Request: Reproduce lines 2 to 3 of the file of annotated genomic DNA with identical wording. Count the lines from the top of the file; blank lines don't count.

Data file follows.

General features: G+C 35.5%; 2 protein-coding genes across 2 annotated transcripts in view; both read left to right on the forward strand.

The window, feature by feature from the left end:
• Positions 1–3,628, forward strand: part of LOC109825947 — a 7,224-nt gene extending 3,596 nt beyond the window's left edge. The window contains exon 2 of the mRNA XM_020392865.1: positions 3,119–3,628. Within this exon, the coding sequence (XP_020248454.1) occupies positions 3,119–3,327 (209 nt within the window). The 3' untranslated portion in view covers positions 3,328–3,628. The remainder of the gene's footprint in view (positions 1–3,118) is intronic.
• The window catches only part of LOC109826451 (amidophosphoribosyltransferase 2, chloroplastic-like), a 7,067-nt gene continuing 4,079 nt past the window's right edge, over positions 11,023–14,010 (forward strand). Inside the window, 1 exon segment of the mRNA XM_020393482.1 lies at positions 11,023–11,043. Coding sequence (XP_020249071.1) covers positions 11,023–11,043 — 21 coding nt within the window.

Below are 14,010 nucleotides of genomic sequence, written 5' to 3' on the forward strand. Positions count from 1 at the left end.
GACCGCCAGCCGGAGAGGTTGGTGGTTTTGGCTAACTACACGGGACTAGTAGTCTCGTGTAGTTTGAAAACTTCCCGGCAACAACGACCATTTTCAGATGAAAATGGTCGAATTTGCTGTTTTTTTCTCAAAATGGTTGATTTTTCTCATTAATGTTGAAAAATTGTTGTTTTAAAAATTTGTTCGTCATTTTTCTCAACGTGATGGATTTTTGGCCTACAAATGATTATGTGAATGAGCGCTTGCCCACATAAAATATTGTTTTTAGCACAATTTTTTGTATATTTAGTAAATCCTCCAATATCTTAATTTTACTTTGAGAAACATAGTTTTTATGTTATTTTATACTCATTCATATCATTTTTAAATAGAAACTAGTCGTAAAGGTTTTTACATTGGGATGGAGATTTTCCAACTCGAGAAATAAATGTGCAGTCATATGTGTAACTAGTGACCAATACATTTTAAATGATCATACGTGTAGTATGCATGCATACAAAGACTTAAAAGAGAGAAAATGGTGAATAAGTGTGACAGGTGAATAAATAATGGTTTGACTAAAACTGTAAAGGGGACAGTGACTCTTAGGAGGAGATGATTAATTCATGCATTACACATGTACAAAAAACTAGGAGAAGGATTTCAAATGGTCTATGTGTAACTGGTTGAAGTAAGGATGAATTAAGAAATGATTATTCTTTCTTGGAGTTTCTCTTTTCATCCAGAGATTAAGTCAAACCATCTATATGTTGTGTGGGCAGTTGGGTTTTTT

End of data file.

The window, feature by feature from the left end:
• Positions 1–3,628, forward strand: part of LOC109825947 — a 7,224-nt gene extending 3,596 nt beyond the window's left edge. The window contains exon 2 of the mRNA XM_020392865.1: positions 3,119–3,628. Within this exon, the coding sequence (XP_020248454.1) occupies positions 3,119–3,327 (209 nt within the window). The 3' untranslated portion in view covers positions 3,328–3,628. The remainder of the gene's footprint in view (positions 1–3,118) is intronic.